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King Fishers Emerging... Reassurance Needed.

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sherlob
sherlob e2 Member 82271 forum postssherlob vcard United Kingdom123 Constructive Critique Points
15 Jul 2013 - 4:38 PM

There seems in recent months to have been a plethora of fantastic images of King Fishers emerging from water. Most of these are excellent action shots - freezing in a frame something that most of us are not likely to ever witness (never mind photograph). I should imagine I am not on my own in thinking - wow - how's that done?

A couple of years back I did some digging on the techniques used. Amongst the plethora of options for using motion triggers etc, one technique in particular worries me - using a bucket of fish to bait the birds into diving within a predictable field of view. I have read in the past that this is not a remotely safe/ bird friendly technique as it has a potentially high risk for bird injury from either crashing into the sides or bottom of the bucket used. I'm pretty sure that some of the wonderful photography we have seen in recent months utilises this technique, but this shot in particular appears to show the outline of a submerged bucket.

Don't get me wrong I'm not wanting to be critical - and I am not posting this to single out any one photographers technique - this is a fabulous image and my concern relates to ALL such photographs.

I would like some reassurance from those in the know that the techniques used are not risking these birds for the sake of a fabulous image.

Regards,

Adam

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15 Jul 2013 - 4:38 PM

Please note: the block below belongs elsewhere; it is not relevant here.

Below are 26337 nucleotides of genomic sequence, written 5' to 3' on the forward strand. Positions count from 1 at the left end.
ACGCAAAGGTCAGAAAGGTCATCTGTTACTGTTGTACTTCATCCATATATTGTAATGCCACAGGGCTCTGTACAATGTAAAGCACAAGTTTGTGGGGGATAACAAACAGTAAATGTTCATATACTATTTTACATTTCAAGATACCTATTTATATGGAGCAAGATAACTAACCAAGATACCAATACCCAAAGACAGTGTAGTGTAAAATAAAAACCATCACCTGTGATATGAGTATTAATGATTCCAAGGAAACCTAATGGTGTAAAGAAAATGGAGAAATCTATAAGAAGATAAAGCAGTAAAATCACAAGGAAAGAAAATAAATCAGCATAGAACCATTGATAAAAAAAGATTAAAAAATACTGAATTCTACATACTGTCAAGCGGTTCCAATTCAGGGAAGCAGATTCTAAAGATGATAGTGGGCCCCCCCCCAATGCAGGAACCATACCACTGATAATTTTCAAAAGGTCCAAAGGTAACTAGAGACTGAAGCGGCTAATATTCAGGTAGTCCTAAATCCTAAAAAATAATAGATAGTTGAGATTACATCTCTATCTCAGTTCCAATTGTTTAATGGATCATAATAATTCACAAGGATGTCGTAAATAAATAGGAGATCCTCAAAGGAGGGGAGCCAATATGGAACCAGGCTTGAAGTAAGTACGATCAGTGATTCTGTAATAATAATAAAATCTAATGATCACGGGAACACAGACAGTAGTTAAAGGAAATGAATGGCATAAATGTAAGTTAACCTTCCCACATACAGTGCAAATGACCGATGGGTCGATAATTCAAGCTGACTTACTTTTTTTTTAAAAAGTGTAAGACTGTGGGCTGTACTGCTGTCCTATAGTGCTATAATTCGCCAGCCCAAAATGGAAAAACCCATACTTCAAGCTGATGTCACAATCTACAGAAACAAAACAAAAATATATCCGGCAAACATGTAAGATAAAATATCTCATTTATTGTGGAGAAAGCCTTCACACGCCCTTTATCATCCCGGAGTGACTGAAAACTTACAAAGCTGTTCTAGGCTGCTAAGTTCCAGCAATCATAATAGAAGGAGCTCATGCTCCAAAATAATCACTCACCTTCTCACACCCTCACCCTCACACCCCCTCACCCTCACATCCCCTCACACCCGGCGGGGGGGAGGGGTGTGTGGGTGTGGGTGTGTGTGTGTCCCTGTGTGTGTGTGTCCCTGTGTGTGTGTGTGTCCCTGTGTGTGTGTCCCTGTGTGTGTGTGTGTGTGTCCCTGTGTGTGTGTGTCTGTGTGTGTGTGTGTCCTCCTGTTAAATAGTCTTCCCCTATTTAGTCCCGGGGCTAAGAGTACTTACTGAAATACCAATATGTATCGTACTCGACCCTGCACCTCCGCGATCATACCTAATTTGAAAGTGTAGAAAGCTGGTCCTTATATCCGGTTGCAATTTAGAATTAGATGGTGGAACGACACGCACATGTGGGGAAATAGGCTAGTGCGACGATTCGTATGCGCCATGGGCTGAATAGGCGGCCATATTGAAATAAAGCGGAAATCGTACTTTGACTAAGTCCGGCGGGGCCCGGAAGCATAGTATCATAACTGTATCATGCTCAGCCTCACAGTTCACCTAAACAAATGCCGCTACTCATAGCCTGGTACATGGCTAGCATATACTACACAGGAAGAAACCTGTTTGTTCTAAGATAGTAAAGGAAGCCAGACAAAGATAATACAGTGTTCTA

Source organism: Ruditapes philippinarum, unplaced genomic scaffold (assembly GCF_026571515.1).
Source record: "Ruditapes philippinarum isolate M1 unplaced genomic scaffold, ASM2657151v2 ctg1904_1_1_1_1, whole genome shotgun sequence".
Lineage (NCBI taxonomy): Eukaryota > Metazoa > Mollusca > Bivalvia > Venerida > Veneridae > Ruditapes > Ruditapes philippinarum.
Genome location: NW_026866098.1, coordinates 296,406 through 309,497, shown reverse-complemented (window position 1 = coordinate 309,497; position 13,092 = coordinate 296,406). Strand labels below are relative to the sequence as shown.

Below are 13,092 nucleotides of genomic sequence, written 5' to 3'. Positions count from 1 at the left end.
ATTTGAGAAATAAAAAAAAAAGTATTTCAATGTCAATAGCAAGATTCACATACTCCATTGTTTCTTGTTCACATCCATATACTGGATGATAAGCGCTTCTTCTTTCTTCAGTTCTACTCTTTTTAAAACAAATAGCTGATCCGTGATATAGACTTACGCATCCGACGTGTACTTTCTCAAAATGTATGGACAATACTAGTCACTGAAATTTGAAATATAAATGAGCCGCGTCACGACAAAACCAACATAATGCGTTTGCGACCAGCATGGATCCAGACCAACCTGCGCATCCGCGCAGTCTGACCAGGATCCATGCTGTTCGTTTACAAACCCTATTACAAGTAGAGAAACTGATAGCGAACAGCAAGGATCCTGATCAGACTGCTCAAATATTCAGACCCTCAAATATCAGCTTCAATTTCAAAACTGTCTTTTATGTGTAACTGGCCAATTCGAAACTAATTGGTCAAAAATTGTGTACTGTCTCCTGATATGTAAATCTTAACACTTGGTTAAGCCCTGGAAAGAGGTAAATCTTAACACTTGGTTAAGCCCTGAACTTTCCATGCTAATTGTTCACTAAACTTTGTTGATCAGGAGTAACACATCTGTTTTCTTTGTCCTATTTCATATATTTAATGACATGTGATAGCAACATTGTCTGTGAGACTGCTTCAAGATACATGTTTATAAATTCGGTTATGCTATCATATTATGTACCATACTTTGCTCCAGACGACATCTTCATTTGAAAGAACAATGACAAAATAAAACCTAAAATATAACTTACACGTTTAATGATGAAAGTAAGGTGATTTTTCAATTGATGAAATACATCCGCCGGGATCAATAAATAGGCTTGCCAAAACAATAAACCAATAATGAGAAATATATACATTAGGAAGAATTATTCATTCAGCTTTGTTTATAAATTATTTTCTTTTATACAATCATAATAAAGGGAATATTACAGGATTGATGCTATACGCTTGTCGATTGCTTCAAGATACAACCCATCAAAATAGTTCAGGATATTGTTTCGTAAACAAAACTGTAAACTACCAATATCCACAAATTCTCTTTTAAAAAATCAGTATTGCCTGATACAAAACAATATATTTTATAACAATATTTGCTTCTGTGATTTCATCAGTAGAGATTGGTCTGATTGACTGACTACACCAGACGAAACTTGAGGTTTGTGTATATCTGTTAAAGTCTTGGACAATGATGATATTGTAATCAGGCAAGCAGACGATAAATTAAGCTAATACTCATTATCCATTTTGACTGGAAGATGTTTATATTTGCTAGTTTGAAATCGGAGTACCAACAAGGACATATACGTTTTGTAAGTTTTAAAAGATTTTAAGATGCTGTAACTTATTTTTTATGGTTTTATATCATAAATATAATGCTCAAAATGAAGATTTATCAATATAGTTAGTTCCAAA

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pulsar69
pulsar69  101611 forum posts United Kingdom6 Constructive Critique Points
15 Jul 2013 - 5:03 PM

I can certainly see what you mean with that shot and can imagine it can be quite dangerous for a bird thinking it is diving into water to find itself nose first into a bucket ! I will be thinking twice now before blindly voting on what looks like a fab shot and actually is just staged , nature shots should be natural , its a bit like taking a fab shot of a an African lion - in a zoo, pretty empty.

Its a similar thing to when you see these 30 something fat blokes sitting at fishing lakes with their seven rods 10 nets and electronic alarms , hardly what i would call fishing , why not just go to tesco and stick one of their fresh fish on your hook.

Maybe that shot should have been put in the captive animals section Wink not the nature and wildlife one

keithh
keithh  1022760 forum posts Wallis and Futuna29 Constructive Critique Points
15 Jul 2013 - 5:09 PM

Cheating rotters. Wink

Imagine putting a15lb pike in the bucket. .....goes off developing an idea.

killyy
killyy  3 United Kingdom
15 Jul 2013 - 5:13 PM


Quote: There seems in recent months to have been a plethora of fantastic images of King Fishers emerging from water. Most of these are excellent action shots - freezing in a frame something that most of us are not likely to ever witness (never mind photograph). I should imagine I am not on my own in thinking - wow - how's that done?

A couple of years back I did some digging on the techniques used. Amongst the plethora of options for using motion triggers etc, one technique in particular worries me - using a bucket of fish to bait the birds into diving within a predictable field of view. I have read in the past that this is not a remotely safe/ bird friendly technique as it has a potentially high risk for bird injury from either crashing into the sides or bottom of the bucket used. I'm pretty sure that some of the wonderful photography we have seen in recent months utilises this technique, but this shot in particular appears to show the outline of a submerged bucket.